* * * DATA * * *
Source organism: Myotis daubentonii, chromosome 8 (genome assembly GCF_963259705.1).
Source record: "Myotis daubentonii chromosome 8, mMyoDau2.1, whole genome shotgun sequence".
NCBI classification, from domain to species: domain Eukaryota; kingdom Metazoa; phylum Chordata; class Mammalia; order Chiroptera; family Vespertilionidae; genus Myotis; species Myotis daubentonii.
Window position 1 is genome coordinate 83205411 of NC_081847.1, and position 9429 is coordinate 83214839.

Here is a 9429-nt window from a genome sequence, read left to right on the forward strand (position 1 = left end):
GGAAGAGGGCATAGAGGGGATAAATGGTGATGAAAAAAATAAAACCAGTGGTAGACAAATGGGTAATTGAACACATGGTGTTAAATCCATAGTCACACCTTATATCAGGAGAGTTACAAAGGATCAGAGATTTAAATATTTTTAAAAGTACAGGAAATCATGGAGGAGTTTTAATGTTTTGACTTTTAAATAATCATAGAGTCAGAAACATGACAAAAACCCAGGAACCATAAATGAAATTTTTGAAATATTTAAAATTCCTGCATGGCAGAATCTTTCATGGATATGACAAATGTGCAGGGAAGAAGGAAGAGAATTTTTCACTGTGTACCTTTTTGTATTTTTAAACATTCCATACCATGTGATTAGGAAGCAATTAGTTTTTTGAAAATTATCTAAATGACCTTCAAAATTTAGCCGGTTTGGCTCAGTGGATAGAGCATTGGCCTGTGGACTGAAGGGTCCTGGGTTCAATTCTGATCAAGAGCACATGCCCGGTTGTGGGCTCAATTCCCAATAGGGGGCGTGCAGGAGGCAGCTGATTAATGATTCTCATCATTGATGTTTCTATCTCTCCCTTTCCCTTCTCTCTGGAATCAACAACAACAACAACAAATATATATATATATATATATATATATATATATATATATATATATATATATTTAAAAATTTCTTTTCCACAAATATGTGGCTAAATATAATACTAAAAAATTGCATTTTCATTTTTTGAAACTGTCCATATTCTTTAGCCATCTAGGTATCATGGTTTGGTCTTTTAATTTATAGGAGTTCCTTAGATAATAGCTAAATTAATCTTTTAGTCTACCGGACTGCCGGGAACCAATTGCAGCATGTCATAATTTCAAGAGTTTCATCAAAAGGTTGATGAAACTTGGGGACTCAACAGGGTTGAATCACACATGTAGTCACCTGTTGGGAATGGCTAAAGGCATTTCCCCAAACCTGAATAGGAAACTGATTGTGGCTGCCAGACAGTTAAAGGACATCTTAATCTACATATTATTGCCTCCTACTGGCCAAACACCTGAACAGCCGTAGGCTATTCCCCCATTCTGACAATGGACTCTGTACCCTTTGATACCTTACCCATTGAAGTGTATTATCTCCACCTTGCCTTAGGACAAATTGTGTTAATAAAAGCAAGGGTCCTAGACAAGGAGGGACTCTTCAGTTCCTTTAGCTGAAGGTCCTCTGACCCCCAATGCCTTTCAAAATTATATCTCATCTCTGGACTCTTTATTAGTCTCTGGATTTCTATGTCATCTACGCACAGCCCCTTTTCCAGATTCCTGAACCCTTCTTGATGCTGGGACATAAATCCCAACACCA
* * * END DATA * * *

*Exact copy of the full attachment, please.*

Source organism: Myotis daubentonii, chromosome 8 (genome assembly GCF_963259705.1).
Source record: "Myotis daubentonii chromosome 8, mMyoDau2.1, whole genome shotgun sequence".
NCBI classification, from domain to species: domain Eukaryota; kingdom Metazoa; phylum Chordata; class Mammalia; order Chiroptera; family Vespertilionidae; genus Myotis; species Myotis daubentonii.
Window position 1 is genome coordinate 83205411 of NC_081847.1, and position 9429 is coordinate 83214839.

Here is a 9429-nt window from a genome sequence, read left to right on the forward strand (position 1 = left end):
GGAAGAGGGCATAGAGGGGATAAATGGTGATGAAAAAAATAAAACCAGTGGTAGACAAATGGGTAATTGAACACATGGTGTTAAATCCATAGTCACACCTTATATCAGGAGAGTTACAAAGGATCAGAGATTTAAATATTTTTAAAAGTACAGGAAATCATGGAGGAGTTTTAATGTTTTGACTTTTAAATAATCATAGAGTCAGAAACATGACAAAAACCCAGGAACCATAAATGAAATTTTTGAAATATTTAAAATTCCTGCATGGCAGAATCTTTCATGGATATGACAAATGTGCAGGGAAGAAGGAAGAGAATTTTTCACTGTGTACCTTTTTGTATTTTTAAACATTCCATACCATGTGATTAGGAAGCAATTAGTTTTTTGAAAATTATCTAAATGACCTTCAAAATTTAGCCGGTTTGGCTCAGTGGATAGAGCATTGGCCTGTGGACTGAAGGGTCCTGGGTTCAATTCTGATCAAGAGCACATGCCCGGTTGTGGGCTCAATTCCCAATAGGGGGCGTGCAGGAGGCAGCTGATTAATGATTCTCATCATTGATGTTTCTATCTCTCCCTTTCCCTTCTCTCTGGAATCAACAACAACAACAACAAATATATATATATATATATATATATATATATATATATATATATATATATATTTAAAAATTTCTTTTCCACAAATATGTGGCTAAATATAATACTAAAAAATTGCATTTTCATTTTTTGAAACTGTCCATATTCTTTAGCCATCTAGGTATCATGGTTTGGTCTTTTAATTTATAGGAGTTCCTTAGATAATAGCTAAATTAATCTTTTAGTCTACCGGACTGCCGGGAACCAATTGCAGCATGTCATAATTTCAAGAGTTTCATCAAAAGGTTGATGAAACTTGGGGACTCAACAGGGTTGAATCACACATGTAGTCACCTGTTGGGAATGGCTAAAGGCATTTCCCCAAACCTGAATAGGAAACTGATTGTGGCTGCCAGACAGTTAAAGGACATCTTAATCTACATATTATTGCCTCCTACTGGCCAAACACCTGAACAGCCGTAGGCTATTCCCCCATTCTGACAATGGACTCTGTACCCTTTGATACCTTACCCATTGAAGTGTATTATCTCCACCTTGCCTTAGGACAAATTGTGTTAATAAAAGCAAGGGTCCTAGACAAGGAGGGACTCTTCAGTTCCTTTAGCTGAAGGTCCTCTGACCCCCAATGCCTTTCAAAATTATATCTCATCTCTGGACTCTTTATTAGTCTCTGGATTTCTATGTCATCTACGCACAGCCCCTTTTCCAGATTCCTGAACCCTTCTTGATGCTGGGACATAAATCCCAACACCA